Today, we find ourselves living through an incredibly disruptive moment in time, with the aftermath of the pandemic and the worldwide healthcare crisis, the war in Ukraine, the growth of populism in the U.S. and Europe, and inflation levels pointing towards an economic recession. It is a climate of distress. In fact, the World Health Organization has found a 25% increase in anxiety and depression due to the pandemic. People feel a lack of energy and mental clarity, an increase in isolation and interpersonal conflicts and thus become less able to cope with everyday challenges. This uncertainty and collective stress increases our general appetite, as a society, for leaders that promise to rescue us from present difficulties and deliver us to a more palatable future.

We know from Albert Bandura’s work on human agency that individuals gain control over their environment in two ways: “self-agency” when they manage their circumstances on their own and “proxy agency” in which control is exerted vicariously by powerful others. In times of crisis, such as war and economic recession, we put our faith in leaders who transform into an antidote to our shared psychological stress.

In his book Leadership in War, Andrew Roberts considers the ways in which some of history’s great leaders dealt with conflict related to war. For example, he explains how Napoleon Bonaparte was a great leader in times of war because of his “meticulous planning, disciple and training, understanding the psychology of the ordinary soldier, inspirational speeches, asking pertinent questions to the right people and a deep learning and appreciation of history.” Here are some recommendations that any leader can make use of in times of crisis:

  1. Find the middle ground between repair and radical change. Crisis situations put pressure on institutions and the status quo, and this can prompt overly dramatic changes. So, leaders should first prioritize those issues that require an immediate fix and postpone structural shifts that, while necessary in the long term, can create additional — and unwanted – uncertainty in the short term.
  2. Be receptive to constructive criticism and feedback. Our brains become more rigid when confronted with threatening situations and we actually consider fewer alternatives in order to save energy. Research has consistently shown that acute stress is associated with impaired cognitive flexibility. For example, cortisol response to stress decreases the capacity of individuals to switch tasks. Paradoxically, and unfortunately, moments of flux do require the consideration of multiple views, positions, flexibility, and adjustments and leaders must find the right balance between divergent and convergent thinking (reflection vs action.)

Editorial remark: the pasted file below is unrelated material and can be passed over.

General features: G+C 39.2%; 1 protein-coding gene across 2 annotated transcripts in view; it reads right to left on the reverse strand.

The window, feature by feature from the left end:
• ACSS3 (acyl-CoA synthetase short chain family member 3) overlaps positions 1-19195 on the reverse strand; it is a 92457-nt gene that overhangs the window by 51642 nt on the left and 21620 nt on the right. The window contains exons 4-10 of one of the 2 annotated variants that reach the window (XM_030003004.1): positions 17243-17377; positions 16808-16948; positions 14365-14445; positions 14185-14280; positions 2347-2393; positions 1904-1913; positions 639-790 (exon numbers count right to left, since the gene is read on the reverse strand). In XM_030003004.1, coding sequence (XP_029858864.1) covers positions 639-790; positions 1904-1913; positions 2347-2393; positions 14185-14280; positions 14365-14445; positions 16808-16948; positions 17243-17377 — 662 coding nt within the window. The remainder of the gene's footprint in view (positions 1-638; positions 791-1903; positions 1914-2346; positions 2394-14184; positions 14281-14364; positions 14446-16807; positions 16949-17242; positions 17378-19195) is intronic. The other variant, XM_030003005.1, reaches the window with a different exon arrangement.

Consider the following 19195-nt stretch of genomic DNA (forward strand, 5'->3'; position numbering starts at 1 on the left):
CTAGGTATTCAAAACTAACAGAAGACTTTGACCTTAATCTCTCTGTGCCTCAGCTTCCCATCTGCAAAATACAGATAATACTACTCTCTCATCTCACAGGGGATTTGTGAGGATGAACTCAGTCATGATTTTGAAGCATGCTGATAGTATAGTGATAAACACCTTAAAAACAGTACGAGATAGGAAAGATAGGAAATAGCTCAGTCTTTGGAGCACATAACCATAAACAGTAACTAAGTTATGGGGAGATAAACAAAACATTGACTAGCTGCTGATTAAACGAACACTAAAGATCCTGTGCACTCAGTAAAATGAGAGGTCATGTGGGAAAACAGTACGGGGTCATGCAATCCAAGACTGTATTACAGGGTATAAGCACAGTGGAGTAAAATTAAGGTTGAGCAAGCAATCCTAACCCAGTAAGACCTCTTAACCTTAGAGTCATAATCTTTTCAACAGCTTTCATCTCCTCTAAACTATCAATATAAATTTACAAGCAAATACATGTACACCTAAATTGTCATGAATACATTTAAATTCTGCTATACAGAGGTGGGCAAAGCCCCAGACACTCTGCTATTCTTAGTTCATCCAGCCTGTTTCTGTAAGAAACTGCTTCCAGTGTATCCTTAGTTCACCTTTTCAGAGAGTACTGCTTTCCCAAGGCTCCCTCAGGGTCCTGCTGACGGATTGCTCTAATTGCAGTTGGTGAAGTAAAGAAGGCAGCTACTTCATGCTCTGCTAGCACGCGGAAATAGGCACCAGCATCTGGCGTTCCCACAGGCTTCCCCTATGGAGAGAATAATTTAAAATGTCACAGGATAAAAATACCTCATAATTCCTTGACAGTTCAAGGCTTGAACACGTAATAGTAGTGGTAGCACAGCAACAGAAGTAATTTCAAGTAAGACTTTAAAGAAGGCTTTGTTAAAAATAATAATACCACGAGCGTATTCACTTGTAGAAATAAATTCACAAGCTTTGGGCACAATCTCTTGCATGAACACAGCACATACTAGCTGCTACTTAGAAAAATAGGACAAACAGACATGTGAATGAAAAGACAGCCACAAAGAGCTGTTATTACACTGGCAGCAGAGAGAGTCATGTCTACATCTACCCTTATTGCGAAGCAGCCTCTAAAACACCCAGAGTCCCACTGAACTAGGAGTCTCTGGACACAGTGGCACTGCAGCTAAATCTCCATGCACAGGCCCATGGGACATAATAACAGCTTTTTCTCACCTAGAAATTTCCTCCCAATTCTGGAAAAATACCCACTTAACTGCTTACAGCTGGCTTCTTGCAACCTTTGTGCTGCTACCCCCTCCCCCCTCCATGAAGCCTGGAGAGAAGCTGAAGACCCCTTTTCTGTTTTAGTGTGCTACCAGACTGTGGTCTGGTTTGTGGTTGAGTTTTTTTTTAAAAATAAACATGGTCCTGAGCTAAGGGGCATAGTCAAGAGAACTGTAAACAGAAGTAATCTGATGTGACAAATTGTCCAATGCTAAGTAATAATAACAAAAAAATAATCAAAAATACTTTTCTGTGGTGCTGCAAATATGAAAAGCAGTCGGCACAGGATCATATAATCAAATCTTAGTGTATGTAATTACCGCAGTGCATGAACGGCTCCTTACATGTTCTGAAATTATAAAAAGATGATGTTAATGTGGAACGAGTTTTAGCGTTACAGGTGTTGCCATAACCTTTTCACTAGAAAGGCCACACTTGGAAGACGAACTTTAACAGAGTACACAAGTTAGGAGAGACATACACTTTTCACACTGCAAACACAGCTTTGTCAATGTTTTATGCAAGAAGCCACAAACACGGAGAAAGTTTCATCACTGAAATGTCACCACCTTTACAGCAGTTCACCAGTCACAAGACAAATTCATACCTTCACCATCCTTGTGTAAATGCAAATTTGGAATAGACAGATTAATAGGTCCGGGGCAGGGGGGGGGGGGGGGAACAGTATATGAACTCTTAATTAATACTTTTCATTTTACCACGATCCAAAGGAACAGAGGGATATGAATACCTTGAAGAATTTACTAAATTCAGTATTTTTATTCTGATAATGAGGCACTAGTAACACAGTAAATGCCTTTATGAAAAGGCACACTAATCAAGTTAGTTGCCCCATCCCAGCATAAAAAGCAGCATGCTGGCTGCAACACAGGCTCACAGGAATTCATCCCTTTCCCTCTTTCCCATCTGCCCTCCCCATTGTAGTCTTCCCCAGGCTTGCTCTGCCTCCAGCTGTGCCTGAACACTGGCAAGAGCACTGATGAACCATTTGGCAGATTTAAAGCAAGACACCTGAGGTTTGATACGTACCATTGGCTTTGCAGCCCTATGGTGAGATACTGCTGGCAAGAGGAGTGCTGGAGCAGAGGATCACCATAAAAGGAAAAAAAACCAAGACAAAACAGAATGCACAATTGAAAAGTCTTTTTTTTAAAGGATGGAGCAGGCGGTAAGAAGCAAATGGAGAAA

3. Retain a long-term approach. Crises demand quick solutions and this urgency triggers unilateral and authoritarian decision-making. However, change does not happen in a silo, even if the decision was made in one, and the effects ripple through the organization and society at large. Therefore, centralized decisions should be reduced to a minimum and until there is a moment of stability for collaborative decisions that have long-term implications. 
  4. Generate a climate of trust. The key to success for leaders in times of crisis is not actually charisma but the ability to inspire trust and confidence. For example, the success of Churchill’s leadership came from courage and the moral compass with which he led, the trust he engendered. The key to Eisenhower’s success was modesty, particularly compared to the ego of other leaders of the time.

Crises are not overcome by heroes but by the power of gathering and inspiring the talent and commitment of many people. When the majority of leaders begin to skew towards the charisma style (and remain low on substance), the social and political consequences are a lack of trust in leaders, with the concomitant economic fallout. Today, according to the 2022 Edelman Trust Barometer, trust in political leaders is at an all-time low, with government credibility falling in 17 of the 27 countries surveyed. Only 42% of people trust public leaders.

We expect our leaders, rightly so, to find solutions to issues regarding safety and security and to ensure our collective well-being. The ongoing military, economic, health, and social challenges endow today’s leaders with increasing importance in the minds of ordinary citizens. This is a shared psychological investment and it opens an opportunity for political and business leaders alike to make a genuine impact in the lives of individuals and society at large. The question is: will they use our trust and their power in this way?